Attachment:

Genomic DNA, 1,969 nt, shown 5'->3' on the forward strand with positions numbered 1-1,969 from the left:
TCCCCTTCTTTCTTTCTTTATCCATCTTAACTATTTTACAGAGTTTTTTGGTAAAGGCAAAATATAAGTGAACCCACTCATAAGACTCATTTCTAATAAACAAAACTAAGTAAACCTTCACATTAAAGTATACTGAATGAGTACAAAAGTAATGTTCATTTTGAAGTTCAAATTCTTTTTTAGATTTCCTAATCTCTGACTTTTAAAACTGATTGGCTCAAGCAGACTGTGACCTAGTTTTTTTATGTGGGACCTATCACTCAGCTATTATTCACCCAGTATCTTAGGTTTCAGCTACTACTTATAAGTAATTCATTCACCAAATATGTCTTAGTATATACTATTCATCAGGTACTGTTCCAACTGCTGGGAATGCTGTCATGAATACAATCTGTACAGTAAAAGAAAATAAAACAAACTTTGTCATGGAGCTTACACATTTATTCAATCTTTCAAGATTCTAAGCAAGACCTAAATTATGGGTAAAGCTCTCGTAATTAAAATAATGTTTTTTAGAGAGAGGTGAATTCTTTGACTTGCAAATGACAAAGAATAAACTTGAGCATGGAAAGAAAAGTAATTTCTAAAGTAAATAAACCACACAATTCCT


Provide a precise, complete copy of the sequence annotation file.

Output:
Genomic DNA, 1,969 nt, shown 5'->3' on the forward strand with positions numbered 1-1,969 from the left:
TCCCCTTCTTTCTTTCTTTATCCATCTTAACTATTTTACAGAGTTTTTTGGTAAAGGCAAAATATAAGTGAACCCACTCATAAGACTCATTTCTAATAAACAAAACTAAGTAAACCTTCACATTAAAGTATACTGAATGAGTACAAAAGTAATGTTCATTTTGAAGTTCAAATTCTTTTTTAGATTTCCTAATCTCTGACTTTTAAAACTGATTGGCTCAAGCAGACTGTGACCTAGTTTTTTTATGTGGGACCTATCACTCAGCTATTATTCACCCAGTATCTTAGGTTTCAGCTACTACTTATAAGTAATTCATTCACCAAATATGTCTTAGTATATACTATTCATCAGGTACTGTTCCAACTGCTGGGAATGCTGTCATGAATACAATCTGTACAGTAAAAGAAAATAAAACAAACTTTGTCATGGAGCTTACACATTTATTCAATCTTTCAAGATTCTAAGCAAGACCTAAATTATGGGTAAAGCTCTCGTAATTAAAATAATGTTTTTTAGAGAGAGGTGAATTCTTTGACTTGCAAATGACAAAGAATAAACTTGAGCATGGAAAGAAAAGTAATTTCTAAAGTAAATAAACCACACAATTCCT